Monday, June 25, 2007

Vanity Fair

"Vanity Fair" by William Makepeace Thackeray

"I think I could be a good woman, if I had five thousand a year."

So says Becky Sharp, one of the most cunning characters in literature. Set in the Victorian Age, "Vanity Fair" tells of the Crawley, Osborne and Sedley familys. The book begins as Rebecca Sharp and her best friend/rival leave boarding school. Becky's ambition leads her into marriage with Rawdon Crawley. Amelia marries George Osburn. Crawley makes his living by gambling. Osborne is in the army and is disinheirited after he marries Amelia. This is because Amelia's father lost all his money and this makes Amelia no longer good enough for George.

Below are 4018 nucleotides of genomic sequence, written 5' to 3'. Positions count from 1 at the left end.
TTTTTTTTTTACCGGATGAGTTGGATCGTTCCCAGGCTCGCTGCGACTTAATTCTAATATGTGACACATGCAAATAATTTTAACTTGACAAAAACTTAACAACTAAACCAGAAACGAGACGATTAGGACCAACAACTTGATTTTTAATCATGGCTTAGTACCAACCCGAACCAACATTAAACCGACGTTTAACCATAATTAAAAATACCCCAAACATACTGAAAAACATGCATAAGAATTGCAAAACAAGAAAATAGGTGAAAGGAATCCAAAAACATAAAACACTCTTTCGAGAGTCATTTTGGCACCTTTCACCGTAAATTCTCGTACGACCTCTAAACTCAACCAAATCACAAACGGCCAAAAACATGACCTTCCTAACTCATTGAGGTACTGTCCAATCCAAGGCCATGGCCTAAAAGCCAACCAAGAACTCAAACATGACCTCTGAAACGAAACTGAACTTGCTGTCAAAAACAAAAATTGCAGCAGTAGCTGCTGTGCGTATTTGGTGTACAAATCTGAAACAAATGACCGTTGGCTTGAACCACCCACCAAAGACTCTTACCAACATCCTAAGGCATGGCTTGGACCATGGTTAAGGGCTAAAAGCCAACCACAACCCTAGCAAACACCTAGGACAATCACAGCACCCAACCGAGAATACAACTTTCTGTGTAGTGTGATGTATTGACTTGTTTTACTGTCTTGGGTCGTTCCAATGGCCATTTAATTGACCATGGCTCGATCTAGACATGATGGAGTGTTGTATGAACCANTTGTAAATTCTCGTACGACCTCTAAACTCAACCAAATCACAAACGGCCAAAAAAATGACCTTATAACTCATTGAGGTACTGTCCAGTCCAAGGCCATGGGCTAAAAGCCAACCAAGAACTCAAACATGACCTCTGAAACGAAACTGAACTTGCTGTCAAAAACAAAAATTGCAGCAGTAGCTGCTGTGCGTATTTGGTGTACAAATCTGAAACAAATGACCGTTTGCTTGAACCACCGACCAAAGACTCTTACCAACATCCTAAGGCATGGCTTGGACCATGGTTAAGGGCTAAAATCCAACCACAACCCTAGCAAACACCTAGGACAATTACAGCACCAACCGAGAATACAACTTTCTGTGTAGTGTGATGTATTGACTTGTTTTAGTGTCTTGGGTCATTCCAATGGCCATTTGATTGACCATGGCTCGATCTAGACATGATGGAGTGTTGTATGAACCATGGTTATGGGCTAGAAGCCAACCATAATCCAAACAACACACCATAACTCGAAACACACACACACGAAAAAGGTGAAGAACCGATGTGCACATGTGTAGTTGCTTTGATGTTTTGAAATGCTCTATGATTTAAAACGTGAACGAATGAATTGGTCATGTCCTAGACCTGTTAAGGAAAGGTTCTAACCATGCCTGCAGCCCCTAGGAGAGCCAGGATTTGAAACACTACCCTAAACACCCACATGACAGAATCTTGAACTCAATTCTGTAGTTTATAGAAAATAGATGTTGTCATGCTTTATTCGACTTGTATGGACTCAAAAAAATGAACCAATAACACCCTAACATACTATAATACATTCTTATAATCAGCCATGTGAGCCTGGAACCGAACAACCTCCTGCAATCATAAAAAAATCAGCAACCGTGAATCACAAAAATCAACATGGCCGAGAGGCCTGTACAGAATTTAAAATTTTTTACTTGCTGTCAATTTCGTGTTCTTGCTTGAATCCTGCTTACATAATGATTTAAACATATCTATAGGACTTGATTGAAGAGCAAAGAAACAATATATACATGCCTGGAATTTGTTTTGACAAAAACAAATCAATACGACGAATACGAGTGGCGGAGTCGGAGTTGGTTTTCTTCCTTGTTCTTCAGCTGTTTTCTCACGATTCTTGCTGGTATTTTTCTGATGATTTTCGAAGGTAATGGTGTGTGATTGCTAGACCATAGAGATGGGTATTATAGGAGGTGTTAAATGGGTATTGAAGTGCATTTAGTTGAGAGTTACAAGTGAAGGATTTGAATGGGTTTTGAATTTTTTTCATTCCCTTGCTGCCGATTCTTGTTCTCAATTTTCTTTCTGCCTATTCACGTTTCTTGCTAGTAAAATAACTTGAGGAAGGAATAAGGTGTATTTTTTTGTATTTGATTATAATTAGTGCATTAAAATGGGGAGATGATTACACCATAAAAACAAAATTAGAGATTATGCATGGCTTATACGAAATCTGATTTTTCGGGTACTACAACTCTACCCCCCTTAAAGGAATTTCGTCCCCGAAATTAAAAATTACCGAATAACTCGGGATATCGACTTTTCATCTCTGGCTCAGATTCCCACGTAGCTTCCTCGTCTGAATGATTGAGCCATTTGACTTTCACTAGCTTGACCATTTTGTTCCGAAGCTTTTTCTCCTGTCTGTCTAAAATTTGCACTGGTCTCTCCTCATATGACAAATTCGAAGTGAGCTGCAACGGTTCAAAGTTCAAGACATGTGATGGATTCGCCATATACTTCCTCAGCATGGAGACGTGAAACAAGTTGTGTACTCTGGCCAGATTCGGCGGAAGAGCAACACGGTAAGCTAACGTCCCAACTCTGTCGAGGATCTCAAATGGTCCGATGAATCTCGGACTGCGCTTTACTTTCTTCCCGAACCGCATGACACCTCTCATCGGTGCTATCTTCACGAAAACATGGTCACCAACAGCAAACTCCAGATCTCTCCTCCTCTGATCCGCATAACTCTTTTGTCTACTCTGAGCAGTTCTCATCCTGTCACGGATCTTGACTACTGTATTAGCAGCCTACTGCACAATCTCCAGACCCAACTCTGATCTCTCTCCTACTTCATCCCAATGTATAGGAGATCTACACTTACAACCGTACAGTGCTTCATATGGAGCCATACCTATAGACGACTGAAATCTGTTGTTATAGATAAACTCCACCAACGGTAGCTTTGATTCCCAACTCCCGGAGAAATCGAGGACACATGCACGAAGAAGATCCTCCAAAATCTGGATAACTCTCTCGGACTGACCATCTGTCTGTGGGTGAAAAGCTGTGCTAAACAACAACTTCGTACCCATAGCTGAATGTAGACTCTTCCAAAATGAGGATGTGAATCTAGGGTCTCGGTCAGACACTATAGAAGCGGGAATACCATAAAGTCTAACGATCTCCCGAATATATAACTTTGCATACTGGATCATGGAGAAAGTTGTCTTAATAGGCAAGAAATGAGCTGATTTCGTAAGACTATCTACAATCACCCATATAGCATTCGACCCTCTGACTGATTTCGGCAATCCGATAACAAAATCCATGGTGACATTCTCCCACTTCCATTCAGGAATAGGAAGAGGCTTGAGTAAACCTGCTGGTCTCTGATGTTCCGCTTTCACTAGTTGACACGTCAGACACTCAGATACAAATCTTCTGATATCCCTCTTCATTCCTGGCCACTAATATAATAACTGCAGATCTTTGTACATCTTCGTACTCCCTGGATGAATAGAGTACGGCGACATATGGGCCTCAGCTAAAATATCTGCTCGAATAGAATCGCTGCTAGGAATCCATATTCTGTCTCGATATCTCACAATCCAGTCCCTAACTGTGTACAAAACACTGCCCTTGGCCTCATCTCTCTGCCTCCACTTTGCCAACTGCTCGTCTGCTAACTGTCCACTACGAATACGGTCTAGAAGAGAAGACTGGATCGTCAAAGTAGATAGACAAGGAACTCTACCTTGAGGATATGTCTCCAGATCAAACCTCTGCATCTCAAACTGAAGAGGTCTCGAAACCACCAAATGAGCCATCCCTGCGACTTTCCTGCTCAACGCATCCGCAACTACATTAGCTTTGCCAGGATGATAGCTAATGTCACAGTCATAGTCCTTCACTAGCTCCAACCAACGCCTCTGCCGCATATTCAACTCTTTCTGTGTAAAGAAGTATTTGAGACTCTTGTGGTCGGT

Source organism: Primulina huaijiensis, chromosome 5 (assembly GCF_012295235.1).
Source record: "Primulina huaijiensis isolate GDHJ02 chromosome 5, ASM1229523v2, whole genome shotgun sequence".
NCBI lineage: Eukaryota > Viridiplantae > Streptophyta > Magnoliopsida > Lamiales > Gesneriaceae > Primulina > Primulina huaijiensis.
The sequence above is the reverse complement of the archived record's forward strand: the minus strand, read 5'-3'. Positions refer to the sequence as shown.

It's a soap opera, folks. But it's highly entertaining. Thackeray goes off tangent sometimes (often) but the narrative is an easy read.

1 comment:

Trish said...

I just started this one last night in the wee hours of the night, but I really liked the first chapter and begrudged my sleepy eyes when I couldn't go on any further. Maybe that's what I'll "eat" for dinner tonight...